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The Australian National University

Crime, policing, security and justice

Crime, policing, security and justice

The Crime, Policing, Security and Justice group at RegNet works on crime trends, crime prevention, national security and terrorism. We aim to conduct research that provides a basis for reform of policing, security and intelligence practices with a view to enhancing Australia's wellbeing and promoting justice generally. Our group was a key research node within the ARC Centre of Excellence in Policing and Security (CEPS) (2008-2014).  

RegNet’s work in this area has a distinctive interdisciplinarity, with our scholars coming from a variety of backgrounds, including criminology, law, psychology, anthropology, sociology and political science. We have developed a regulatory approach to crime and policing, and we also focus on emerging areas such as cybercrime, environmental and financial crime. Our work complements that of scholars of crime and justice in other parts of the University, particularly the College of Arts and Social Sciences, the National Security College and the ANU College of Law.

Our current areas of research include:

  • peacebuilding;
  • criminal networks and groups – gangs, organised crime (including drug markets and their control), and terrorist organisations (particularly radicalisation and recruitment);
  • prisons;
  • policing;
  • intelligence;
  • changing conceptions of national security;
  • countermeasures with respect to terrorism and organised crime;
  • transnational crime;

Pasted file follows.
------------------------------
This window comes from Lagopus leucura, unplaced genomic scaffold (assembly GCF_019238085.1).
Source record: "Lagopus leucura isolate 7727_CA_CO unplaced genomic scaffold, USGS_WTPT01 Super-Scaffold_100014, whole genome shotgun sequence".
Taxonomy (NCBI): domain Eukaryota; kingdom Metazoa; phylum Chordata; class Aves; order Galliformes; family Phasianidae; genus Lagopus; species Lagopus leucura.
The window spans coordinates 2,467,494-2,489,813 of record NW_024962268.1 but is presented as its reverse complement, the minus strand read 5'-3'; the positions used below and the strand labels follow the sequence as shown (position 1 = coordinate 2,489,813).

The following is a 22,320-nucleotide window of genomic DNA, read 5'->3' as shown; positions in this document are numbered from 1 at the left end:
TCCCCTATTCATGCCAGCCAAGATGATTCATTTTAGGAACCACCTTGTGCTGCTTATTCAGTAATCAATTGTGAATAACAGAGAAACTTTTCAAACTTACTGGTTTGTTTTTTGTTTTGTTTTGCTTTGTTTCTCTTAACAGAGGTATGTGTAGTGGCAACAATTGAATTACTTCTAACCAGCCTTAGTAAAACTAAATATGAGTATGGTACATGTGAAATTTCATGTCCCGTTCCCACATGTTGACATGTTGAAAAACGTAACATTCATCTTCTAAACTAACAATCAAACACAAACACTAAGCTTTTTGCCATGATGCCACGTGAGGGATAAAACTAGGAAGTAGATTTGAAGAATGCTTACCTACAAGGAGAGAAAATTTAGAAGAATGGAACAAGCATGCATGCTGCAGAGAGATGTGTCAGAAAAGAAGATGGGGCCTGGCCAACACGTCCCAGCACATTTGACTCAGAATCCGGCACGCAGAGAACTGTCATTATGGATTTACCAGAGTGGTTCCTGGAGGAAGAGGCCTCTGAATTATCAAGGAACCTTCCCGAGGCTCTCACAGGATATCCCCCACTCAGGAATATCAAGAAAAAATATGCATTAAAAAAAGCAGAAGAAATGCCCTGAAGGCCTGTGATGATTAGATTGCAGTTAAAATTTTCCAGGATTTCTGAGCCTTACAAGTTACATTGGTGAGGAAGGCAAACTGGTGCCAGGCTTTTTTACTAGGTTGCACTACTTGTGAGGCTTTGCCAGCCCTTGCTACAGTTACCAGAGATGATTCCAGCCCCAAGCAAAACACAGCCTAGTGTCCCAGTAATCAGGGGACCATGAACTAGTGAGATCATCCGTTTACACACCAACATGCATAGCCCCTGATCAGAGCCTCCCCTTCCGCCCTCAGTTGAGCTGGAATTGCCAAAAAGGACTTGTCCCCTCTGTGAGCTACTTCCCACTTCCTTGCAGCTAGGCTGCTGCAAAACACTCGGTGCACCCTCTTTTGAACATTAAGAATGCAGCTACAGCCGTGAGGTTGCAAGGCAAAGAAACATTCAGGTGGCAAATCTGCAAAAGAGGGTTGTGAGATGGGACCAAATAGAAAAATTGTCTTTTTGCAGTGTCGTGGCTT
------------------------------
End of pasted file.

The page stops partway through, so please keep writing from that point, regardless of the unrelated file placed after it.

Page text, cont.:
• environmental crime;
  • cybercrime; and
  • criminal law-making and policy-making frameworks.


  ARC Centre of Excellence in Policing and Security (CEPS) website at Griffith University



Clarke Jones

Clarke Jones on how ISIS is able to reach all classes of society

Videos and social media and their role in ISIS recruitment

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Clarke Jones on moving the focus away from religion in the deradicalisation process

We need to look at other causes for radicalisation like status in social networks

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Clarke Jones on why terrorist intervention must be tailored

Matching treatment settings, interventions and services to individual critical for their return to society.

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Clarke Jones on why the national security review misses the threat of terrorism

Australia's response to terrorism must not be rooted in short-term political gains. It must be measured, focused, practical and compassionate.

» read more

Clarke Jones on why the national security changes are unlikely to make us safer

New measures will not only have very little impact on Australia’s security, but they also have the potential to exacerbate the underlying causes of violent extremism

» read more

Clarke Jones on why executions won't win Indonesia's drug war

Besides the horror of the death penalty -- something Australia only dispensed of in 1967 -- there is so much unnecessary tragedy in this case.

» read more

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Updated:  14 January, 2013/Responsible Officer:  Director, Regulatory Institutions Network/Page Contact:  Director, Regulatory Institutions Network